CP Manufacturing is expanding its global footprint with our development of our CP China Division, and we are working with Zhongshuo Energy – Saving Tech-Co. LTD as our potential strategic partner in this venture. We look forward to furthering our potential strategic alliance with Zhongshuo, and working closely with Mr. Shi Qiyun (Chairman) and Mr. Zhao Shizhou (General Manager & Chief Engineer).
Title: Business License
Uniform Social Credit Code：91310117MA1J2C3J4K
ID number: 27000000201708140025
Company Name: Zhongshou Energy-Saving Tech. Co., LTD
Company Type: LLC
Company address: 701 Taogan Street, Suit 5, Shanghai
Company Legal Person: Shi Qiyun.
Registered Capital: 66.99 Millions Yuan.
Registered Date: August 14, 2017
Valid Period: August 14, 2017- August 13, 2037
Scope of business：Energy-saving equipment，Environmental Protection Technology, Biotechnology, Medical Technology, Chemical Technology
From the article “Depending on the Variables,” published in Recycling Today, July 3, 2017
While optical sorters commonly are used to sort paper in material recovery facilities (MRFs) that handle single-stream commercial material, their use on residential fiber sort lines is increasing for a variety of reasons, according to industry source.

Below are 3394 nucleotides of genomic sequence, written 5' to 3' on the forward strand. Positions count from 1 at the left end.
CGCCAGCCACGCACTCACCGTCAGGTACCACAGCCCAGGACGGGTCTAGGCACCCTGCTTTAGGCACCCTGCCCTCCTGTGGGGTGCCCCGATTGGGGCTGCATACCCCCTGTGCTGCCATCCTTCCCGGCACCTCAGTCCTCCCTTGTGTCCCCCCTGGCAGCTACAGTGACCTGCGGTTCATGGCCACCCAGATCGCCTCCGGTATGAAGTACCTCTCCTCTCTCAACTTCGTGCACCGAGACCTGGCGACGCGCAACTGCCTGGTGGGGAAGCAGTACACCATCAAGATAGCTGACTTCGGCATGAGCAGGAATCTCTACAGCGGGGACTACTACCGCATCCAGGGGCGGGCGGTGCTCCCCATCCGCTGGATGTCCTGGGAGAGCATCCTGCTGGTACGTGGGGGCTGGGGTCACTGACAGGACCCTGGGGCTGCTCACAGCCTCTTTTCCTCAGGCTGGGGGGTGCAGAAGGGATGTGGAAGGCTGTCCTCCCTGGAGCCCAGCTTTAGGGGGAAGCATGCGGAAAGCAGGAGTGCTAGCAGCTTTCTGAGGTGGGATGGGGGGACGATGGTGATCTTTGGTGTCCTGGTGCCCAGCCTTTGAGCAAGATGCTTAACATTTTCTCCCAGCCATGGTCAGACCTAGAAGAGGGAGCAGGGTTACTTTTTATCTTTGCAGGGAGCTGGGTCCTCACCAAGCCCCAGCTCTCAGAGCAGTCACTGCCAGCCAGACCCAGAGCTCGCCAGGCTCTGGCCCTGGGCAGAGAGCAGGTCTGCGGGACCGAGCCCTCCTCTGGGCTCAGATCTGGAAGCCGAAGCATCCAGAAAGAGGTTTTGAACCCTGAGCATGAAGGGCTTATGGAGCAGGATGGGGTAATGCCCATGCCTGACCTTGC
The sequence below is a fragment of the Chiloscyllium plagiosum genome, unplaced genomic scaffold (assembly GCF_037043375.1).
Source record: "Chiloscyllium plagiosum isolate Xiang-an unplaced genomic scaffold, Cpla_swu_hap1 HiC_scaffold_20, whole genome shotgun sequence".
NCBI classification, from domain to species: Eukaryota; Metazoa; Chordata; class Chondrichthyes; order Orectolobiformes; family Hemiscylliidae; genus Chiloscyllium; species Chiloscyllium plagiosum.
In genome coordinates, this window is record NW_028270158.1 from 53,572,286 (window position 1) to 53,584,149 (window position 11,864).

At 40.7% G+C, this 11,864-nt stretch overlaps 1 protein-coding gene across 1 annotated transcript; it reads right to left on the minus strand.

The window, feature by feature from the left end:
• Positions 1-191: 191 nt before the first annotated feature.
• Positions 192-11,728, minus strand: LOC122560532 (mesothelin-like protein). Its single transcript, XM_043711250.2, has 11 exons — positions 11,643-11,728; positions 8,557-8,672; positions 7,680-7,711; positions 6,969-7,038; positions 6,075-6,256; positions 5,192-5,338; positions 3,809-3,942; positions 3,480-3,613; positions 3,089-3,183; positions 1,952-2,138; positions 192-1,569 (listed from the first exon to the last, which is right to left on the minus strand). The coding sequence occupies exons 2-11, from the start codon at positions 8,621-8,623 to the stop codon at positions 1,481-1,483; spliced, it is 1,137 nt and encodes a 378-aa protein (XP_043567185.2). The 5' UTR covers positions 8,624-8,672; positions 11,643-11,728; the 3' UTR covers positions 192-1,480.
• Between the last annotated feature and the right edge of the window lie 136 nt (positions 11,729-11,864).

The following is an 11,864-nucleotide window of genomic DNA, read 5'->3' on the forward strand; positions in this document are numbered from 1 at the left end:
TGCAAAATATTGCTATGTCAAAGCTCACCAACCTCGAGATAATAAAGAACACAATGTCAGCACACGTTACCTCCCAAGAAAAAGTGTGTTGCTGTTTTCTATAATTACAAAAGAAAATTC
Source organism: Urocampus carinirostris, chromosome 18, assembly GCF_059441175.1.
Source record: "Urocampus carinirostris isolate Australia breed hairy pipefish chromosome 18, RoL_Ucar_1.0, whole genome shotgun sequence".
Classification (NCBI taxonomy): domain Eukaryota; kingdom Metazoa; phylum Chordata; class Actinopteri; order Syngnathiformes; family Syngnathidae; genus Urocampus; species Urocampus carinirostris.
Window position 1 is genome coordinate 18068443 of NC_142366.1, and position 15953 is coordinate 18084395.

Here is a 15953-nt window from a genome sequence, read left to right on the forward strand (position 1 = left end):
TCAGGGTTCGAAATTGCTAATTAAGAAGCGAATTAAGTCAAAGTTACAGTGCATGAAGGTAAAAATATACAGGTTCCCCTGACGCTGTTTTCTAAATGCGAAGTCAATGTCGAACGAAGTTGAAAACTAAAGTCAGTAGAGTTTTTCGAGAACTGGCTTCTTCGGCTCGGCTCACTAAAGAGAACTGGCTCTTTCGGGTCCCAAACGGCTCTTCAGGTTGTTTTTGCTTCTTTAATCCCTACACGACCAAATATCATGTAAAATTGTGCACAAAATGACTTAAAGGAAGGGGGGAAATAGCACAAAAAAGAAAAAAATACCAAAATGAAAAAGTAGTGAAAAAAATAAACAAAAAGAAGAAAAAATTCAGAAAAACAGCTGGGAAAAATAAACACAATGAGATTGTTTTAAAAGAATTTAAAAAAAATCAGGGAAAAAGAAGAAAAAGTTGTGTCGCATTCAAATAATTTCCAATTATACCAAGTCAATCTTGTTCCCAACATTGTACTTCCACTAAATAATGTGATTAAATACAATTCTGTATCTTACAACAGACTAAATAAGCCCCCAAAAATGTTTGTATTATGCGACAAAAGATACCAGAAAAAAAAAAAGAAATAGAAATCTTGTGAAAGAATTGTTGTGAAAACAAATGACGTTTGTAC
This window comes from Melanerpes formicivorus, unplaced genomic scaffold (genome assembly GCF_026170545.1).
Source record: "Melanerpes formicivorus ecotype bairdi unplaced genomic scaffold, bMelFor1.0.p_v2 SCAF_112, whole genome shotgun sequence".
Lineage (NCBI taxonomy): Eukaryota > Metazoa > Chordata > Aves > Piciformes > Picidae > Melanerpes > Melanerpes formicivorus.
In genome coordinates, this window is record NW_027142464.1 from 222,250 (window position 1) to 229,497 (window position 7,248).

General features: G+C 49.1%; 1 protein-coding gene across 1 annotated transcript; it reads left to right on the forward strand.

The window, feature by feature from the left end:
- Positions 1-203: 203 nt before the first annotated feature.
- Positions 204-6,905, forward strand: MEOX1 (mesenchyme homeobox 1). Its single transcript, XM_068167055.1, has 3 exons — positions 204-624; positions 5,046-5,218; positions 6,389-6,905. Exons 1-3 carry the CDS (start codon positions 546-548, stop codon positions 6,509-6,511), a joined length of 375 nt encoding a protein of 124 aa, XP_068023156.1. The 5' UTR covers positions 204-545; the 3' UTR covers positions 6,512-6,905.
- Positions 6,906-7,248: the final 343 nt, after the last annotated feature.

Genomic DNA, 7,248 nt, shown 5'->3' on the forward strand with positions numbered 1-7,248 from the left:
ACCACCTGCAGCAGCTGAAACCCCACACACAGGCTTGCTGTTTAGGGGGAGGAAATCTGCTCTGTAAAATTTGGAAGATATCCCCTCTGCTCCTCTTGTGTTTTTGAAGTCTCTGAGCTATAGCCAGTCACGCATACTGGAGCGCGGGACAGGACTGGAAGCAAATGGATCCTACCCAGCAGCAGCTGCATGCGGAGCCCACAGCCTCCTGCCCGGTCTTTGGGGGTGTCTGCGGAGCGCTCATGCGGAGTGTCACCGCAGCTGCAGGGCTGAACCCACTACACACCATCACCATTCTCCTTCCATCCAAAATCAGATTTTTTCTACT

For MSS Inc. in Nashville, Tennessee, contamination is one of the greatest factors to consider when adding optics on the fiber lines of residential MRFs. This is because, Sales Director Felix Hottenstein says, “on the residential side, we’re using it to clean up news or mixed paper, not to sort higher grades.”
Residential MRFs that use MSS optical sorters have two things in common: high volumes and high contamination levels. However, he adds, “You need to have the right volume and material coming in that’s not too contaminated, or else you won’t get a higher grade.”
Optical sorters typically are installed in residential MRFs when they operate at 25 tons to 30 tons per hour with an average material stream composition. If the tonnage is lower, installing an optical sorter isn’t justifiable unless the material is extremely contaminated.